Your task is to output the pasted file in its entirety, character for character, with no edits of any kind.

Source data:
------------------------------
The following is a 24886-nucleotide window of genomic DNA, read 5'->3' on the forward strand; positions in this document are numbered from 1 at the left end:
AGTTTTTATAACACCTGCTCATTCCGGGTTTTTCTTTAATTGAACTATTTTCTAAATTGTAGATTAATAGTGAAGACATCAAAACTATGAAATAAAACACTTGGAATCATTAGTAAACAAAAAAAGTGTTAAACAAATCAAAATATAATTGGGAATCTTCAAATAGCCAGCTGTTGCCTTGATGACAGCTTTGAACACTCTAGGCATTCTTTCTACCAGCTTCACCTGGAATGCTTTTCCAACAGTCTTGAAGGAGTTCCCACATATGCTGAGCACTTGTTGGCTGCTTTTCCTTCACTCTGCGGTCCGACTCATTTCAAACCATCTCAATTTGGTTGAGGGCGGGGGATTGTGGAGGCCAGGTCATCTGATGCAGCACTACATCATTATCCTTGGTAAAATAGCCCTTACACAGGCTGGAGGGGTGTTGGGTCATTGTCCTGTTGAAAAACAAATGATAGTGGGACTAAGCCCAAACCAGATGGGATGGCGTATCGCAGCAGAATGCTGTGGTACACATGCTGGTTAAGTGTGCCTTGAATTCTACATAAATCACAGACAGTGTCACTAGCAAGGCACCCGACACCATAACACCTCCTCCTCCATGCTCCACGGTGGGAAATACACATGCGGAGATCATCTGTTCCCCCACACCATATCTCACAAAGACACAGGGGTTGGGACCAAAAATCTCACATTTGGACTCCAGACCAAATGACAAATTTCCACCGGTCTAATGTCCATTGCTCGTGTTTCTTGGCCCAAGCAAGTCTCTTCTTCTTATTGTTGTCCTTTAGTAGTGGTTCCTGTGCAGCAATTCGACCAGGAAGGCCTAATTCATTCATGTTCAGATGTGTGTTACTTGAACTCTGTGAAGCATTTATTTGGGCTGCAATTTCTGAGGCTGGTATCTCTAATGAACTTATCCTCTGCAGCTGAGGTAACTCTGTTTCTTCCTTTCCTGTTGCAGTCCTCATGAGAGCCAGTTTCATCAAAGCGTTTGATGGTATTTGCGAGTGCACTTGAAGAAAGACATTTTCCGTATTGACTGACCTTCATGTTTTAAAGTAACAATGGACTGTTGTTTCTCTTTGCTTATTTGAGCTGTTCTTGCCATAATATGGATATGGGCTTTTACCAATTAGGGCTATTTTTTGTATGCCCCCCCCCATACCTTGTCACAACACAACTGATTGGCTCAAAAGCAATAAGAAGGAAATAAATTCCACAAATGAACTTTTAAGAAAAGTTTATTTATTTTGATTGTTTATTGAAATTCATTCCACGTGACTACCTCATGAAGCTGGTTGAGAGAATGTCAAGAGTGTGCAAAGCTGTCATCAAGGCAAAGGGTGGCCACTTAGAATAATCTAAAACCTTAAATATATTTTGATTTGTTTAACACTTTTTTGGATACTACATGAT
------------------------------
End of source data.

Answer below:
The following is a 24886-nucleotide window of genomic DNA, read 5'->3' on the forward strand; positions in this document are numbered from 1 at the left end:
AGTTTTTATAACACCTGCTCATTCCGGGTTTTTCTTTAATTGAACTATTTTCTAAATTGTAGATTAATAGTGAAGACATCAAAACTATGAAATAAAACACTTGGAATCATTAGTAAACAAAAAAAGTGTTAAACAAATCAAAATATAATTGGGAATCTTCAAATAGCCAGCTGTTGCCTTGATGACAGCTTTGAACACTCTAGGCATTCTTTCTACCAGCTTCACCTGGAATGCTTTTCCAACAGTCTTGAAGGAGTTCCCACATATGCTGAGCACTTGTTGGCTGCTTTTCCTTCACTCTGCGGTCCGACTCATTTCAAACCATCTCAATTTGGTTGAGGGCGGGGGATTGTGGAGGCCAGGTCATCTGATGCAGCACTACATCATTATCCTTGGTAAAATAGCCCTTACACAGGCTGGAGGGGTGTTGGGTCATTGTCCTGTTGAAAAACAAATGATAGTGGGACTAAGCCCAAACCAGATGGGATGGCGTATCGCAGCAGAATGCTGTGGTACACATGCTGGTTAAGTGTGCCTTGAATTCTACATAAATCACAGACAGTGTCACTAGCAAGGCACCCGACACCATAACACCTCCTCCTCCATGCTCCACGGTGGGAAATACACATGCGGAGATCATCTGTTCCCCCACACCATATCTCACAAAGACACAGGGGTTGGGACCAAAAATCTCACATTTGGACTCCAGACCAAATGACAAATTTCCACCGGTCTAATGTCCATTGCTCGTGTTTCTTGGCCCAAGCAAGTCTCTTCTTCTTATTGTTGTCCTTTAGTAGTGGTTCCTGTGCAGCAATTCGACCAGGAAGGCCTAATTCATTCATGTTCAGATGTGTGTTACTTGAACTCTGTGAAGCATTTATTTGGGCTGCAATTTCTGAGGCTGGTATCTCTAATGAACTTATCCTCTGCAGCTGAGGTAACTCTGTTTCTTCCTTTCCTGTTGCAGTCCTCATGAGAGCCAGTTTCATCAAAGCGTTTGATGGTATTTGCGAGTGCACTTGAAGAAAGACATTTTCCGTATTGACTGACCTTCATGTTTTAAAGTAACAATGGACTGTTGTTTCTCTTTGCTTATTTGAGCTGTTCTTGCCATAATATGGATATGGGCTTTTACCAATTAGGGCTATTTTTTGTATGCCCCCCCCCATACCTTGTCACAACACAACTGATTGGCTCAAAAGCAATAAGAAGGAAATAAATTCCACAAATGAACTTTTAAGAAAAGTTTATTTATTTTGATTGTTTATTGAAATTCATTCCACGTGACTACCTCATGAAGCTGGTTGAGAGAATGTCAAGAGTGTGCAAAGCTGTCATCAAGGCAAAGGGTGGCCACTTAGAATAATCTAAAACCTTAAATATATTTTGATTTGTTTAACACTTTTTTGGATACTACATGAT